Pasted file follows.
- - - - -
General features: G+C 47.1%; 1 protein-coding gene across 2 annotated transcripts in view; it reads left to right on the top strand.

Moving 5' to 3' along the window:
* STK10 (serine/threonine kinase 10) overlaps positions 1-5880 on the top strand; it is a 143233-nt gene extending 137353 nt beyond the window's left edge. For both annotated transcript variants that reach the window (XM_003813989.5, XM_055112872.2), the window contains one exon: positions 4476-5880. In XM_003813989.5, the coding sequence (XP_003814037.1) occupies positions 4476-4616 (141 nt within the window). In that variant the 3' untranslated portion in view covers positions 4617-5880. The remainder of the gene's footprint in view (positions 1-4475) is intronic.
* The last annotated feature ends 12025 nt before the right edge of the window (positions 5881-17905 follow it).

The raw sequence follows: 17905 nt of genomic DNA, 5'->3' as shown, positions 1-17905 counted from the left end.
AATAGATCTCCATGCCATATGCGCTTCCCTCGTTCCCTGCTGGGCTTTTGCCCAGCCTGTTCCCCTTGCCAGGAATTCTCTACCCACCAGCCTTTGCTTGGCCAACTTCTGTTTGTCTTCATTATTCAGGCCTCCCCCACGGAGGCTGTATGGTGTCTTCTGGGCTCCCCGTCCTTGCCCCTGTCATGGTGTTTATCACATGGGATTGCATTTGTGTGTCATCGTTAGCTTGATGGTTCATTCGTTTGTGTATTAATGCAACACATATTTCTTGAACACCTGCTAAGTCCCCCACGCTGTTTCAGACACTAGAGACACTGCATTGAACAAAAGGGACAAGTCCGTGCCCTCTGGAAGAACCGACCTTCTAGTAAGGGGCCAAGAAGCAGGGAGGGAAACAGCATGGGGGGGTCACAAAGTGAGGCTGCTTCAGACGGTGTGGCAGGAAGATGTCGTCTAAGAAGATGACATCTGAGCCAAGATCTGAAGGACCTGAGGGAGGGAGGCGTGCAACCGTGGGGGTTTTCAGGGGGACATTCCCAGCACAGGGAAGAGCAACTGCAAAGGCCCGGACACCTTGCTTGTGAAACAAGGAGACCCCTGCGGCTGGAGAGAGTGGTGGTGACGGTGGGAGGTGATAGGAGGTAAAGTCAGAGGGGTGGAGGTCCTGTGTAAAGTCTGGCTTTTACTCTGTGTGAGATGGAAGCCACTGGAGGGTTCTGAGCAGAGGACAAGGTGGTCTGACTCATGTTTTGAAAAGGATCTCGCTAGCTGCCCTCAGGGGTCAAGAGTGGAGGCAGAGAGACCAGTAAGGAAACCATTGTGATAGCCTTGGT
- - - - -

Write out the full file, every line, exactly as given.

General features: G+C 47.1%; 1 protein-coding gene across 2 annotated transcripts in view; it reads left to right on the top strand.

Moving 5' to 3' along the window:
* STK10 (serine/threonine kinase 10) overlaps positions 1-5880 on the top strand; it is a 143233-nt gene extending 137353 nt beyond the window's left edge. For both annotated transcript variants that reach the window (XM_003813989.5, XM_055112872.2), the window contains one exon: positions 4476-5880. In XM_003813989.5, the coding sequence (XP_003814037.1) occupies positions 4476-4616 (141 nt within the window). In that variant the 3' untranslated portion in view covers positions 4617-5880. The remainder of the gene's footprint in view (positions 1-4475) is intronic.
* The last annotated feature ends 12025 nt before the right edge of the window (positions 5881-17905 follow it).

The raw sequence follows: 17905 nt of genomic DNA, 5'->3' as shown, positions 1-17905 counted from the left end.
AATAGATCTCCATGCCATATGCGCTTCCCTCGTTCCCTGCTGGGCTTTTGCCCAGCCTGTTCCCCTTGCCAGGAATTCTCTACCCACCAGCCTTTGCTTGGCCAACTTCTGTTTGTCTTCATTATTCAGGCCTCCCCCACGGAGGCTGTATGGTGTCTTCTGGGCTCCCCGTCCTTGCCCCTGTCATGGTGTTTATCACATGGGATTGCATTTGTGTGTCATCGTTAGCTTGATGGTTCATTCGTTTGTGTATTAATGCAACACATATTTCTTGAACACCTGCTAAGTCCCCCACGCTGTTTCAGACACTAGAGACACTGCATTGAACAAAAGGGACAAGTCCGTGCCCTCTGGAAGAACCGACCTTCTAGTAAGGGGCCAAGAAGCAGGGAGGGAAACAGCATGGGGGGGTCACAAAGTGAGGCTGCTTCAGACGGTGTGGCAGGAAGATGTCGTCTAAGAAGATGACATCTGAGCCAAGATCTGAAGGACCTGAGGGAGGGAGGCGTGCAACCGTGGGGGTTTTCAGGGGGACATTCCCAGCACAGGGAAGAGCAACTGCAAAGGCCCGGACACCTTGCTTGTGAAACAAGGAGACCCCTGCGGCTGGAGAGAGTGGTGGTGACGGTGGGAGGTGATAGGAGGTAAAGTCAGAGGGGTGGAGGTCCTGTGTAAAGTCTGGCTTTTACTCTGTGTGAGATGGAAGCCACTGGAGGGTTCTGAGCAGAGGACAAGGTGGTCTGACTCATGTTTTGAAAAGGATCTCGCTAGCTGCCCTCAGGGGTCAAGAGTGGAGGCAGAGAGACCAGTAAGGAAACCATTGTGATAGCCTTGGT